The end of the world! Everything is going off the rails, headed towards some terrible catastrophe. It’s a good theme, but not expressed very well. It’s mostly shown through the foreshadowing of the abovementioned divine visions, but ultimately those are a failure of “show, don’t tell.” It’s more impactful to show how things are in danger of falling apart than it is to repeatedly tell the reader “Hey, things are going to fall apart!”
Halloran, our hero, is a tiny bit less rubbish this time around; he’s been taking an interest in learning the native culture and language, and has a bit less of the wide-eyed naïf about him. Sadly, it’s not enough to make him a three-dimensional character. He still feels like a generic beefcake sort of hero: he gets romantic with the designated female love interest, is dragged around by destiny rather than his own goals, and demonstrates his brawn in the occasional action scene. But what sort of person is he? What does he do in his off hours? What does he like and dislike? I still have no idea. If you asked me those questions about Giogioni Wyvernspur from The Wyvern’s Spur, I could write a whole essay about what sort of person he is because he’s a well-developed and vividly described character. Halloran, though… I just finished reading this book and I can barely think of a couple of sentences to describe him with. That’s never a good sign.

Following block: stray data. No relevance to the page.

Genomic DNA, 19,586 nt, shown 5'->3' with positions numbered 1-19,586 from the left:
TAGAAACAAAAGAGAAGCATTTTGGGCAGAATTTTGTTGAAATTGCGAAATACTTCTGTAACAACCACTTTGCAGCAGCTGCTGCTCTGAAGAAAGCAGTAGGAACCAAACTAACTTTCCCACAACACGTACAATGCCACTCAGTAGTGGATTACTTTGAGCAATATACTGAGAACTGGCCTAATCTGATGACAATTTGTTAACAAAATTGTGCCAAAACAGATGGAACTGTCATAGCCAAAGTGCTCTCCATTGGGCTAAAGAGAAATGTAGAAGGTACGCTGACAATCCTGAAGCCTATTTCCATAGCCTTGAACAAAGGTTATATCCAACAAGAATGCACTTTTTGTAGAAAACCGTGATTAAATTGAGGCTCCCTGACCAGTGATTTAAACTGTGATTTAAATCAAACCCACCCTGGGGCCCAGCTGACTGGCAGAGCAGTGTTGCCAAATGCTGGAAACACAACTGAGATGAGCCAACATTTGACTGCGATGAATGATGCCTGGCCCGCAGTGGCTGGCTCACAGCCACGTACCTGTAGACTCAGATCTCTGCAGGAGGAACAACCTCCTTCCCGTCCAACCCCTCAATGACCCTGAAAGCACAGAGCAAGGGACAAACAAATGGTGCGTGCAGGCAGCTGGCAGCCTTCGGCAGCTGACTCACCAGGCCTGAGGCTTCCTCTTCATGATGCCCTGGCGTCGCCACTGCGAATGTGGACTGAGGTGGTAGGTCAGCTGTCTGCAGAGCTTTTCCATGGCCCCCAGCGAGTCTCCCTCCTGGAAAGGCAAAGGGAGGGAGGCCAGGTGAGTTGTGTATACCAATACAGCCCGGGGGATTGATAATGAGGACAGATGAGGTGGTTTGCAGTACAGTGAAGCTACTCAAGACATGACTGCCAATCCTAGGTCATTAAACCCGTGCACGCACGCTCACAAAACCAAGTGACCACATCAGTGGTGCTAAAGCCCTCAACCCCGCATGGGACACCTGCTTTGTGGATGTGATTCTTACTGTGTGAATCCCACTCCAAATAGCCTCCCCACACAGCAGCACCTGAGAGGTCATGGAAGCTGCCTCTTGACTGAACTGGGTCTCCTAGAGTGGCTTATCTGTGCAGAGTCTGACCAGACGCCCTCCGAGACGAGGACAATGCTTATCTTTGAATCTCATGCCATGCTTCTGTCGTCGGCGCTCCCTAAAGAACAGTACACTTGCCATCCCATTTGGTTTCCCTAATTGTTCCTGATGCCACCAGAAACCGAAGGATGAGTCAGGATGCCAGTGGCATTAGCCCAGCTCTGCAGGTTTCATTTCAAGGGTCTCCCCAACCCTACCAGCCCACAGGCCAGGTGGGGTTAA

Erixitl continues to be an entirely passive character who does nothing of interest or importance. As with Robyn in the Moonshae trilogy, two men just start spontaneously fighting over her romantically with no particular involvement on her part. She frequently plays the damsel in distress; she’ll end up in a dangerous situation, and then either one of the male characters saves her or divine intervention protects her — or sometimes both. The one time she actually attempts to take a plot-relevant action on her own, a divine emissary prevents her from doing so. Her only real contribution to the plot is to constantly have portents of doom in the form of scary but vague visions, and to be a living macguffin for a prophecy. Why is she even in this book? Seriously, you could write this book without her in it and it wouldn’t change much at all.